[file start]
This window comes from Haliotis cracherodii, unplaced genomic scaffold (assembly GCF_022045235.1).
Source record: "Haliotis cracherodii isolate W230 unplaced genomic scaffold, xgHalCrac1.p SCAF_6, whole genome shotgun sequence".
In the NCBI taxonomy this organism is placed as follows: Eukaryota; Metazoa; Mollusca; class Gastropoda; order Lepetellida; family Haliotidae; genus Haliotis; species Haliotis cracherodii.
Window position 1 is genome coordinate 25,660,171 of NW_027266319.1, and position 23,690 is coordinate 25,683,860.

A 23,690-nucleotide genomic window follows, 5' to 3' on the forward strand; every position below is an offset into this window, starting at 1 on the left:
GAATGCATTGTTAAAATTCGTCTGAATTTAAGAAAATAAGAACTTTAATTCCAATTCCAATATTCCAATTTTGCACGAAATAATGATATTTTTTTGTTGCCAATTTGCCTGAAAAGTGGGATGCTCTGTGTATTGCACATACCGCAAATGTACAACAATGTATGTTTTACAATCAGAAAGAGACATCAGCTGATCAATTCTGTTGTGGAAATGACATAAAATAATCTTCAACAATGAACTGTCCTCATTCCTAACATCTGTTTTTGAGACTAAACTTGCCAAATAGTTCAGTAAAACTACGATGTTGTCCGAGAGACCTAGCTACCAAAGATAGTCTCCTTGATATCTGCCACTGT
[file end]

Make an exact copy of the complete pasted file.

This window comes from Haliotis cracherodii, unplaced genomic scaffold (assembly GCF_022045235.1).
Source record: "Haliotis cracherodii isolate W230 unplaced genomic scaffold, xgHalCrac1.p SCAF_6, whole genome shotgun sequence".
In the NCBI taxonomy this organism is placed as follows: Eukaryota; Metazoa; Mollusca; class Gastropoda; order Lepetellida; family Haliotidae; genus Haliotis; species Haliotis cracherodii.
Window position 1 is genome coordinate 25,660,171 of NW_027266319.1, and position 23,690 is coordinate 25,683,860.

A 23,690-nucleotide genomic window follows, 5' to 3' on the forward strand; every position below is an offset into this window, starting at 1 on the left:
GAATGCATTGTTAAAATTCGTCTGAATTTAAGAAAATAAGAACTTTAATTCCAATTCCAATATTCCAATTTTGCACGAAATAATGATATTTTTTTGTTGCCAATTTGCCTGAAAAGTGGGATGCTCTGTGTATTGCACATACCGCAAATGTACAACAATGTATGTTTTACAATCAGAAAGAGACATCAGCTGATCAATTCTGTTGTGGAAATGACATAAAATAATCTTCAACAATGAACTGTCCTCATTCCTAACATCTGTTTTTGAGACTAAACTTGCCAAATAGTTCAGTAAAACTACGATGTTGTCCGAGAGACCTAGCTACCAAAGATAGTCTCCTTGATATCTGCCACTGT